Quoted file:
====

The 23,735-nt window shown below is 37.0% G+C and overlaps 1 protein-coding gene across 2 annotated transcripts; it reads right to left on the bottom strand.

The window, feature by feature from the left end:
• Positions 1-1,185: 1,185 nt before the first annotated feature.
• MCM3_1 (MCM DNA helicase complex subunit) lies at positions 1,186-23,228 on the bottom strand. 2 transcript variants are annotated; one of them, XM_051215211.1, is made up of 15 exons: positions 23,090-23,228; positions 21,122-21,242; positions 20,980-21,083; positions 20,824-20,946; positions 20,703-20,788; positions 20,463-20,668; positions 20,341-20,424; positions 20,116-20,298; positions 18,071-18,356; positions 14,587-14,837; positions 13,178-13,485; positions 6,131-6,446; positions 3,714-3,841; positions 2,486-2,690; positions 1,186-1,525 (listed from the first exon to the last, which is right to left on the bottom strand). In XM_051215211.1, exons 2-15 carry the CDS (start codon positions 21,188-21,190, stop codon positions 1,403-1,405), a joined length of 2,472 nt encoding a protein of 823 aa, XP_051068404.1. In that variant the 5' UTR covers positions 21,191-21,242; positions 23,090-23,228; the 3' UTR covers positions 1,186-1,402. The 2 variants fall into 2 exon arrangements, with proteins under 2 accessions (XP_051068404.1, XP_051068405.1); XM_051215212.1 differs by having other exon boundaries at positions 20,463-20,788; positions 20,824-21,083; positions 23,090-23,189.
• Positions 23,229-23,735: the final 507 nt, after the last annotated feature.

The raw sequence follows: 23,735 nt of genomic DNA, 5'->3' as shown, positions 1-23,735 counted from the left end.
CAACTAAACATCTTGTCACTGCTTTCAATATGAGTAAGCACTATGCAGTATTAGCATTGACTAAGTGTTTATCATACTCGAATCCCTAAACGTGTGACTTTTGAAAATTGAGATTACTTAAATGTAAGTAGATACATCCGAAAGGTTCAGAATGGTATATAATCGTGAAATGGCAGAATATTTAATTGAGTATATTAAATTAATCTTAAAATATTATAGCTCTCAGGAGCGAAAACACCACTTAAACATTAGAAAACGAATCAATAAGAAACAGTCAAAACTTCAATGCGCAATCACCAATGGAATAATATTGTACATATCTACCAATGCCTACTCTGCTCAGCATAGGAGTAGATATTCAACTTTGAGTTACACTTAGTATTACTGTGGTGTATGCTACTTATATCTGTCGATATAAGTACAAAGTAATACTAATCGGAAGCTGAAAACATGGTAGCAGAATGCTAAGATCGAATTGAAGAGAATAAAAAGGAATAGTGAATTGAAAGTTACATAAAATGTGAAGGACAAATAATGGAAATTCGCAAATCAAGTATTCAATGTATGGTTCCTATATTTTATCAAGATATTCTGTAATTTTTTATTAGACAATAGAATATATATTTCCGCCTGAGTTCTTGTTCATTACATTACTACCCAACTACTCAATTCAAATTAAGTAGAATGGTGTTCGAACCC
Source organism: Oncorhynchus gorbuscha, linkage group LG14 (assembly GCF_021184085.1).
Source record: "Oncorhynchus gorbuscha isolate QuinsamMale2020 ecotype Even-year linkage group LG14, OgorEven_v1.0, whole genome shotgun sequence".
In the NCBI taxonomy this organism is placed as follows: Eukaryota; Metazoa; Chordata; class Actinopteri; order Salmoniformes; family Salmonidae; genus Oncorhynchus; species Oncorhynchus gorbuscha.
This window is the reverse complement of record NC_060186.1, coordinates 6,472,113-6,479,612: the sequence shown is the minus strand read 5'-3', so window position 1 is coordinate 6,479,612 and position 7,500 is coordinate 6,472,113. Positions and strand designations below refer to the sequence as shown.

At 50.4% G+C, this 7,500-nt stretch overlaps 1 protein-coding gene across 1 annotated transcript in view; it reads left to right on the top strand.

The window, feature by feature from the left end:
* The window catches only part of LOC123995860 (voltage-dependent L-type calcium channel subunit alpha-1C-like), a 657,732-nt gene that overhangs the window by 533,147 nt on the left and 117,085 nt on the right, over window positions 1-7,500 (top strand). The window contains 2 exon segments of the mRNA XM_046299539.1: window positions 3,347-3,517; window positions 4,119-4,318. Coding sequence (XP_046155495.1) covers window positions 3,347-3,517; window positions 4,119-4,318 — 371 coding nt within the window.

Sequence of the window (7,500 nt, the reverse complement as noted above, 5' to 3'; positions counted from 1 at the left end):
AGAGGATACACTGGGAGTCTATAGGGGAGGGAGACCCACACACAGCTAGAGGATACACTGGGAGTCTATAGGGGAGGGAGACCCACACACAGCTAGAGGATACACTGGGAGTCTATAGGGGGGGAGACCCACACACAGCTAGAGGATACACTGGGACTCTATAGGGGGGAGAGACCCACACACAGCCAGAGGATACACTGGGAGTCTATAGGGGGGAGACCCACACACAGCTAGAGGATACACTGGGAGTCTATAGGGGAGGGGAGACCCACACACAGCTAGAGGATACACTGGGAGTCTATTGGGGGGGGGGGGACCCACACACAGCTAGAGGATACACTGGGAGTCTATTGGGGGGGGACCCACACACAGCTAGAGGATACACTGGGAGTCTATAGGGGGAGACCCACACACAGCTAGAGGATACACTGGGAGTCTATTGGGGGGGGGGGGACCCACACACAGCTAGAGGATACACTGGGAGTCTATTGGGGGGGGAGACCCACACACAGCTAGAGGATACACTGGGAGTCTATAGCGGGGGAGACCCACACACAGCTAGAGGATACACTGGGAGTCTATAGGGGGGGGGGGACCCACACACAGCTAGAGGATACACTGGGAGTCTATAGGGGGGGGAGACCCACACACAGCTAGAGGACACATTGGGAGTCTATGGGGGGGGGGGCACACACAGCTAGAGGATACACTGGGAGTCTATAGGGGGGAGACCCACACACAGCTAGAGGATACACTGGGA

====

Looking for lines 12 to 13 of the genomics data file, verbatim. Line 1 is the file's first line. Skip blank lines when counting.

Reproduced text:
At 50.4% G+C, this 7,500-nt stretch overlaps 1 protein-coding gene across 1 annotated transcript in view; it reads left to right on the top strand.

The window, feature by feature from the left end: